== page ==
Sing songs to your little one to teach different concepts such as colors, counting and the alphabet. Although he may not be able to repeat the words to you yet, he is learning important language skills.

  • Teach songs to your toddler to expand his vocabulary and enhance his listening and concentration skills.
  • Play music from a wide variety of styles and cultures. The more kinds of music your child listens to, the more diverse musical tastes and appreciation he will develop.

One year olds enjoy songs that involve physical activity. "Head, Shoulders, Knees and Toes" is a good example of an activity song to sing with your child. Point to the body parts as you sing and speed up until you can't go any faster!


Listen to "Head, Shoulders, Knees and Toes" and find more great songs here

Brain Science for Your Baby

Listening to music is important and can teach a child a lot!  But include some singing, dancing, and maybe even some drumming!  A recent study (Dunbar, 2012) found that active performance of music caused endorphin release, where just listing to music didn't.  Endorphins are "feel good" brain chemicals which will lift both your mood - and your baby's!
A Baby Buffer Prescription for Your Baby

Put music on in the background while your child eats, plays, crawls and even when he wakes up or gets ready for bed. He will naturally incorporate the music into whatever she is doing by dancing, humming along or simply enjoying the tunes. Keep the volume medium to low to avoid any hearing damage.


Many simple musical instruments for little ones can be made from everyday objects. Make a shaker/noisemaker from a clean, used plastic soda bottle containing dried peas with a lid held in place firmly with glue, for example. 

A baby Buffer Prescription for You   


Your little one loves to hear you sing and is your biggest fan! Come up with songs about everyday things you are doing-diapering, feeding, hugging, kissing-soothes your baby, and makes him less fussy, particularly while doing tasks that he particularly dislikes, such as getting dressed.


Share your favorite music with your baby!  Have a dance party to the music that you enjoy.  You will get some exercise and have a great time with your baby too.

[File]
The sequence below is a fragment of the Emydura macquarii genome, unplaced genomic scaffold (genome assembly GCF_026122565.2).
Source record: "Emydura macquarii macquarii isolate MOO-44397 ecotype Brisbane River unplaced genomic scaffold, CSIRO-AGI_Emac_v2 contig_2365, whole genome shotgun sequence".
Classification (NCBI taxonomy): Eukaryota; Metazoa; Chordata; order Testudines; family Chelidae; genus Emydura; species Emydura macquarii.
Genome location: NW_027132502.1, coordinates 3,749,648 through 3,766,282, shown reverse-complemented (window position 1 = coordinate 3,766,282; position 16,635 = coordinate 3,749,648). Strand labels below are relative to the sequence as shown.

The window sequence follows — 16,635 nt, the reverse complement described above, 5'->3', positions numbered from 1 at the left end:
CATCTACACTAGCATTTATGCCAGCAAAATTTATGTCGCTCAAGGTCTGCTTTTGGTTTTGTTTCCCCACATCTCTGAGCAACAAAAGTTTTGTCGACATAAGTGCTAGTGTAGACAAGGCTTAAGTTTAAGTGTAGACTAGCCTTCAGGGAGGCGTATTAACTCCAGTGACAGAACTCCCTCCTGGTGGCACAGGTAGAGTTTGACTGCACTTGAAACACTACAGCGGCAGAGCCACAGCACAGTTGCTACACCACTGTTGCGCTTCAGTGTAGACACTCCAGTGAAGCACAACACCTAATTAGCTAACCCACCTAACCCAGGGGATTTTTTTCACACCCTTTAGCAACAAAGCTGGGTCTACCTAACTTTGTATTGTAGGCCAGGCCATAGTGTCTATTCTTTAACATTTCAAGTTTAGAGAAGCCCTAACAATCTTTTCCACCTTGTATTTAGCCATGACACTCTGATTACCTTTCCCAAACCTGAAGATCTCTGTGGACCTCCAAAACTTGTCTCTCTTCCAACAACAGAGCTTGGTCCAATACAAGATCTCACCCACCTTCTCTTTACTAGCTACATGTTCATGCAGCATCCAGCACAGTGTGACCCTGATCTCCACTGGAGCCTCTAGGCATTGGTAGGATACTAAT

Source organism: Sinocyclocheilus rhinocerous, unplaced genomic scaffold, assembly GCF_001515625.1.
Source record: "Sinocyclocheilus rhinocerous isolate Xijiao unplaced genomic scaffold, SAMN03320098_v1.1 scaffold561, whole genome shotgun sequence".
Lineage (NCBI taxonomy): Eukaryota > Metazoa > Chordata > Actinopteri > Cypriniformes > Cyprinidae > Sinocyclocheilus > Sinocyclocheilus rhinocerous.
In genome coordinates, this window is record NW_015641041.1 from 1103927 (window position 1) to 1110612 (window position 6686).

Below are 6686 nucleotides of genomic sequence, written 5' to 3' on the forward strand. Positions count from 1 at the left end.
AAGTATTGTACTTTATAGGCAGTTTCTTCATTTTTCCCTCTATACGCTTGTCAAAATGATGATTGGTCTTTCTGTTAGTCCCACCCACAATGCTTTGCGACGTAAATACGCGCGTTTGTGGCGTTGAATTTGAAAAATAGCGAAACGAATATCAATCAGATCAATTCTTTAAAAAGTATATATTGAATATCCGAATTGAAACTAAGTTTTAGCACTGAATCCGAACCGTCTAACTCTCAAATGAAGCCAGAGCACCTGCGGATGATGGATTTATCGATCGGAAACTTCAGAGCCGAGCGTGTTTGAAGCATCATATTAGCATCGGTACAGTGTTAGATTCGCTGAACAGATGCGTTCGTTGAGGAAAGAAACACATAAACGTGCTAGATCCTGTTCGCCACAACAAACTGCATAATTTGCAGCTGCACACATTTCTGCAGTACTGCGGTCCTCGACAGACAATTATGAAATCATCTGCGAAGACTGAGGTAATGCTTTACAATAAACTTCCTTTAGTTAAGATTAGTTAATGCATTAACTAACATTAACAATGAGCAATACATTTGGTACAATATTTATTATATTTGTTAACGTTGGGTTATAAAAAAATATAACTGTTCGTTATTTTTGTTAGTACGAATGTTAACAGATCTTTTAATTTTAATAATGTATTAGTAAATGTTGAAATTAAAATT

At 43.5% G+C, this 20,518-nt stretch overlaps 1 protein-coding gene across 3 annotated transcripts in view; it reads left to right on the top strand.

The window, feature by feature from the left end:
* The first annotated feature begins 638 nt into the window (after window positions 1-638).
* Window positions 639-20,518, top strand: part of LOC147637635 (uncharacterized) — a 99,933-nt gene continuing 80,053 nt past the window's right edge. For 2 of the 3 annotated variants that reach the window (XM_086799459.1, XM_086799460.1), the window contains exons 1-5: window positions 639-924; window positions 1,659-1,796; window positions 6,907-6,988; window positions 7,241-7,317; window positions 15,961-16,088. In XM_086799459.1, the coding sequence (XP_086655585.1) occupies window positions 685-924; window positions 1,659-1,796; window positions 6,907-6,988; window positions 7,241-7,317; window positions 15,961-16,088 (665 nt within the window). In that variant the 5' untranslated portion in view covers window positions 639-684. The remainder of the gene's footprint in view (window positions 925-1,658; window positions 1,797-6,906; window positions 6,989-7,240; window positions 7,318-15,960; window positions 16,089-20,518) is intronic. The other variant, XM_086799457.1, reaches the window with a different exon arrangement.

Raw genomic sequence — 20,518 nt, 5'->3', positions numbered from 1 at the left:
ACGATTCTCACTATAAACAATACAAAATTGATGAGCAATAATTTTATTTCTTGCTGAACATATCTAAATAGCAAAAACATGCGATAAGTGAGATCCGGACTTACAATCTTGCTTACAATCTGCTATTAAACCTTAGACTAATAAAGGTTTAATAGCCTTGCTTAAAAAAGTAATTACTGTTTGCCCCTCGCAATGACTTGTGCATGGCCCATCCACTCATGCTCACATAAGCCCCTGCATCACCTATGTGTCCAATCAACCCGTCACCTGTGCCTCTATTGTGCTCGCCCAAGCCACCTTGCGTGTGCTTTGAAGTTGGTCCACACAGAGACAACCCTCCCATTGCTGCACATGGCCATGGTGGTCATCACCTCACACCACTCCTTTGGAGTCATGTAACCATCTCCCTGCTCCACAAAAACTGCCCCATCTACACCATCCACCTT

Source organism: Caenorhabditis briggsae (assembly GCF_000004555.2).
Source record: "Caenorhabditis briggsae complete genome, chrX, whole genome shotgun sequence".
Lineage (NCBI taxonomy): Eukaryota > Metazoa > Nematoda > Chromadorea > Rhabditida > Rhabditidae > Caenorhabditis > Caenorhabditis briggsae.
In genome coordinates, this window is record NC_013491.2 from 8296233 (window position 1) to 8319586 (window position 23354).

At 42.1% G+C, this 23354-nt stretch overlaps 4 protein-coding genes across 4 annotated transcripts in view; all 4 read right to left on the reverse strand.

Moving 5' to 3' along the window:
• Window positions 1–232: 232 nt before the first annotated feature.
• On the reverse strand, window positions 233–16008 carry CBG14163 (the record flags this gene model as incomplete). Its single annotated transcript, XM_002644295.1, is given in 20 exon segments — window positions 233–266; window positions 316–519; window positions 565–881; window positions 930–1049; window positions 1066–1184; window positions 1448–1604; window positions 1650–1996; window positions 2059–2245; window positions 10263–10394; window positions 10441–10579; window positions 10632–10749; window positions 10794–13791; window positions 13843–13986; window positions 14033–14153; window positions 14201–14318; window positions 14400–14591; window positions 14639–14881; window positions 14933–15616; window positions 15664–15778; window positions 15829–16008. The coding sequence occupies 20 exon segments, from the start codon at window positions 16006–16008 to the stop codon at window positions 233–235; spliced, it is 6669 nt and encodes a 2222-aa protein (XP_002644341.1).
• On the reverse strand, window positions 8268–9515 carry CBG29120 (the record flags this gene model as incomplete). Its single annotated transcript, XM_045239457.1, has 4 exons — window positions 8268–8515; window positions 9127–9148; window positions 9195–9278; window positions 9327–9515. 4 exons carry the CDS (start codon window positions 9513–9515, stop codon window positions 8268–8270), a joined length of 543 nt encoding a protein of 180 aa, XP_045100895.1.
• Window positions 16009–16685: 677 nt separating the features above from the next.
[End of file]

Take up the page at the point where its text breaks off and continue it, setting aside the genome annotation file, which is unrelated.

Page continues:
What Your Baby Can Do - Developmental Milestones 


Emotionally, one-year-olds are just learning to recognize and manage their feelings. They experience a wide range of emotions and have tantrums when they are tired or frustrated. They may also respond to conflict by hitting, biting, screaming, or crying. One-year-olds want their independence, and may say, "No!" to adult suggestions or insist that they, "Do it!" Then, moments later, they might cling to an adult's leg or ask for help.

Baby Buffer Blog
Written by Greta McFarland, MD, FAAP, aka "Gene"

Selfishness: is your child ever self-absorbed? Well, we hope so, since that is in the "kid job-description" for the first 20 years. But learning to go from selfishness to selflessness doesn't just happen; it is an on-going, many-times-a day activity, where everyone has to give and take. So keep that selfish thought in mind while we explore two articles on habits and how they help families teach kids to go from being selfish to becoming selfless.


The first article was in the Journal of School Health where about 1000 5th-6th grade students' standardized test scores and family habits were analyzed.  The kids with the best test scores had the following habits: no bedroom TV, healthy weight, being physically fit, eating healthy foods with rare fast foods or sugar drinks, and getting over 8 hours of sleep. 


The second article in the Journal of Adolescent Health found that kids aged 10 to 14 who lived in homes with parents who had consistent rules for safety and had consequences and rewards for behaviors, were less likely to have sex at early ages, and they did better in school.  

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